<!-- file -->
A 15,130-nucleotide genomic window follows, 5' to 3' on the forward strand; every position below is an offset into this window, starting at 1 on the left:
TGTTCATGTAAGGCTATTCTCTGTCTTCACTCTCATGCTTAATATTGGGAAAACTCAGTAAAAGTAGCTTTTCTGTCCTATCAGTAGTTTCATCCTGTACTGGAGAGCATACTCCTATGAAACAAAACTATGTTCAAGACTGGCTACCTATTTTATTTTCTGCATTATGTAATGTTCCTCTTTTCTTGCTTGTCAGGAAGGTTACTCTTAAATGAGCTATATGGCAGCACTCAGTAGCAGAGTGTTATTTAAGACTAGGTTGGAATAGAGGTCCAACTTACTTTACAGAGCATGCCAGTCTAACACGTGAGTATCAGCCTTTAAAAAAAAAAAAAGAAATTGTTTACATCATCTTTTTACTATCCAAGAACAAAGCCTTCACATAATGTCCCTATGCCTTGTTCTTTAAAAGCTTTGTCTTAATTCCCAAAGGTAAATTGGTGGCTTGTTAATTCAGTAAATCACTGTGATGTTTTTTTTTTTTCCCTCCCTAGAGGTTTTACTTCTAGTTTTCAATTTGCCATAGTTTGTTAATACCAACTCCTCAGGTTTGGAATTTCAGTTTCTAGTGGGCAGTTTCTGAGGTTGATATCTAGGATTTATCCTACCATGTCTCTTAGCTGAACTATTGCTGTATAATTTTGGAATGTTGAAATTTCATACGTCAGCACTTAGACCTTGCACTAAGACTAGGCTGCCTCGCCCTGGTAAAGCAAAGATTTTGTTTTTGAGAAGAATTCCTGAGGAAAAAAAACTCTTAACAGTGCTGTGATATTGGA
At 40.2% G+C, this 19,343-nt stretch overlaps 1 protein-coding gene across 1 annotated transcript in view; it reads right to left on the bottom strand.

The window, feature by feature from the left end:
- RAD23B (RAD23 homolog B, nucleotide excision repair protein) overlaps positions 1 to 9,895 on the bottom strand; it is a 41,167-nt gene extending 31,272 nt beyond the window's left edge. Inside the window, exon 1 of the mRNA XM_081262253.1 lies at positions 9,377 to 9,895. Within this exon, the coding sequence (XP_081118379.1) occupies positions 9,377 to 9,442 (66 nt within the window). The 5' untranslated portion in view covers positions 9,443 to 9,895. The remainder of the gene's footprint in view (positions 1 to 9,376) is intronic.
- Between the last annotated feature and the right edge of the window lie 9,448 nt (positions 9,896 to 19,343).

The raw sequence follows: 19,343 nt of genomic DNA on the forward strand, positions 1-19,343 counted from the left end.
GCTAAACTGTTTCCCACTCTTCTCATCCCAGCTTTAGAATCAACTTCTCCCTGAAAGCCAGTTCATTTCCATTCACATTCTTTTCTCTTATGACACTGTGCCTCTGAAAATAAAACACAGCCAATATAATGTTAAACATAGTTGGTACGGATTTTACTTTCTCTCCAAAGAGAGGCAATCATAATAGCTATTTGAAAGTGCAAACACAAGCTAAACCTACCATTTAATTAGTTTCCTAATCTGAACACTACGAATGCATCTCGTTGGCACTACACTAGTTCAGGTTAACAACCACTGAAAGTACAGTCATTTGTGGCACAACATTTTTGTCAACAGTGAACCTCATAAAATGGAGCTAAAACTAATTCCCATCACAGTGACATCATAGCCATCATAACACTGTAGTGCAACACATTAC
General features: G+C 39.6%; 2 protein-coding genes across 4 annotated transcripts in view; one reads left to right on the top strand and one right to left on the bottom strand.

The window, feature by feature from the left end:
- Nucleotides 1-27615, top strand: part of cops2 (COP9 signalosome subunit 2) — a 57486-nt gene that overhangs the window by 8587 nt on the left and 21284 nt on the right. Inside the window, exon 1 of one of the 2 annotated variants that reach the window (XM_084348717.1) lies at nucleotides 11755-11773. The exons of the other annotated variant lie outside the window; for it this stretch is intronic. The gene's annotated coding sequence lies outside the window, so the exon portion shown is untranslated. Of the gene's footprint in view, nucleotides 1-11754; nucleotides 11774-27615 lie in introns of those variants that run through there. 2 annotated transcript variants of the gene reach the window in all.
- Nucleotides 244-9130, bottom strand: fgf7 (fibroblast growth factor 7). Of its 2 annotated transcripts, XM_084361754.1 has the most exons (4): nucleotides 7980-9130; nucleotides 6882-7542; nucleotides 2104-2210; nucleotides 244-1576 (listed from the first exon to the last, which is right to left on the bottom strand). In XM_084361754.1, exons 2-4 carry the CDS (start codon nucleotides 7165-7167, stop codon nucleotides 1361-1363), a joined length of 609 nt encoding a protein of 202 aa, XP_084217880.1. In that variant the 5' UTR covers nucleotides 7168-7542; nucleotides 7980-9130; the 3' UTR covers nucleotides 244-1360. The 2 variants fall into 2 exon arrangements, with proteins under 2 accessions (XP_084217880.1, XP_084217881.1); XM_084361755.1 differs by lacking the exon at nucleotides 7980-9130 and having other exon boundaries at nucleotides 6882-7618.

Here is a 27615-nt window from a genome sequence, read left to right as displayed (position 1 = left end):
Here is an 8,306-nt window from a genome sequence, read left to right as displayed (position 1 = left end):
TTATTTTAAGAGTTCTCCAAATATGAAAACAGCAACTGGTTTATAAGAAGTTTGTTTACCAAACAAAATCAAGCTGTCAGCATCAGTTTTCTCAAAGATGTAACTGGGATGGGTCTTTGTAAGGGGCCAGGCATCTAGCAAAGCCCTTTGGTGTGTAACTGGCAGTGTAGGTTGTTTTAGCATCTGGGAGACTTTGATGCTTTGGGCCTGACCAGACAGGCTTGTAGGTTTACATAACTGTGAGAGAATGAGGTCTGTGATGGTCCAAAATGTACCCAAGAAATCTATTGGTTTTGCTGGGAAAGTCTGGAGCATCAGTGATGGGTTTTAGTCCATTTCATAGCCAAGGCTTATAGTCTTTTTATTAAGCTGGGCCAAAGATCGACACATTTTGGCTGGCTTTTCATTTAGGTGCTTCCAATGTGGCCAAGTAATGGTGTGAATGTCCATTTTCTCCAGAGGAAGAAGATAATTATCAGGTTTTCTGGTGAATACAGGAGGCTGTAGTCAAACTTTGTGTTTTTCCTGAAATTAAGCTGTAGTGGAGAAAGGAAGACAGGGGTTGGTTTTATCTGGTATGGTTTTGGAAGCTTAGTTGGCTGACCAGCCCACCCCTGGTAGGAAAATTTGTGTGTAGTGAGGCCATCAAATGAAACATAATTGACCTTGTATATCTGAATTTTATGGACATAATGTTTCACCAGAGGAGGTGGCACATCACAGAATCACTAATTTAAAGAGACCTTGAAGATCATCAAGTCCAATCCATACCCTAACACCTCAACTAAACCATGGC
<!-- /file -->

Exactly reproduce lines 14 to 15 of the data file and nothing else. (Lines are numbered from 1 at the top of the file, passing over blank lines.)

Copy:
Here is an 8,306-nt window from a genome sequence, read left to right as displayed (position 1 = left end):
TTATTTTAAGAGTTCTCCAAATATGAAAACAGCAACTGGTTTATAAGAAGTTTGTTTACCAAACAAAATCAAGCTGTCAGCATCAGTTTTCTCAAAGATGTAACTGGGATGGGTCTTTGTAAGGGGCCAGGCATCTAGCAAAGCCCTTTGGTGTGTAACTGGCAGTGTAGGTTGTTTTAGCATCTGGGAGACTTTGATGCTTTGGGCCTGACCAGACAGGCTTGTAGGTTTACATAACTGTGAGAGAATGAGGTCTGTGATGGTCCAAAATGTACCCAAGAAATCTATTGGTTTTGCTGGGAAAGTCTGGAGCATCAGTGATGGGTTTTAGTCCATTTCATAGCCAAGGCTTATAGTCTTTTTATTAAGCTGGGCCAAAGATCGACACATTTTGGCTGGCTTTTCATTTAGGTGCTTCCAATGTGGCCAAGTAATGGTGTGAATGTCCATTTTCTCCAGAGGAAGAAGATAATTATCAGGTTTTCTGGTGAATACAGGAGGCTGTAGTCAAACTTTGTGTTTTTCCTGAAATTAAGCTGTAGTGGAGAAAGGAAGACAGGGGTTGGTTTTATCTGGTATGGTTTTGGAAGCTTAGTTGGCTGACCAGCCCACCCCTGGTAGGAAAATTTGTGTGTAGTGAGGCCATCAAATGAAACATAATTGACCTTGTATATCTGAATTTTATGGACATAATGTTTCACCAGAGGAGGTGGCACATCACAGAATCACTAATTTAAAGAGACCTTGAAGATCATCAAGTCCAATCCATACCCTAACACCTCAACTAAACCATGGC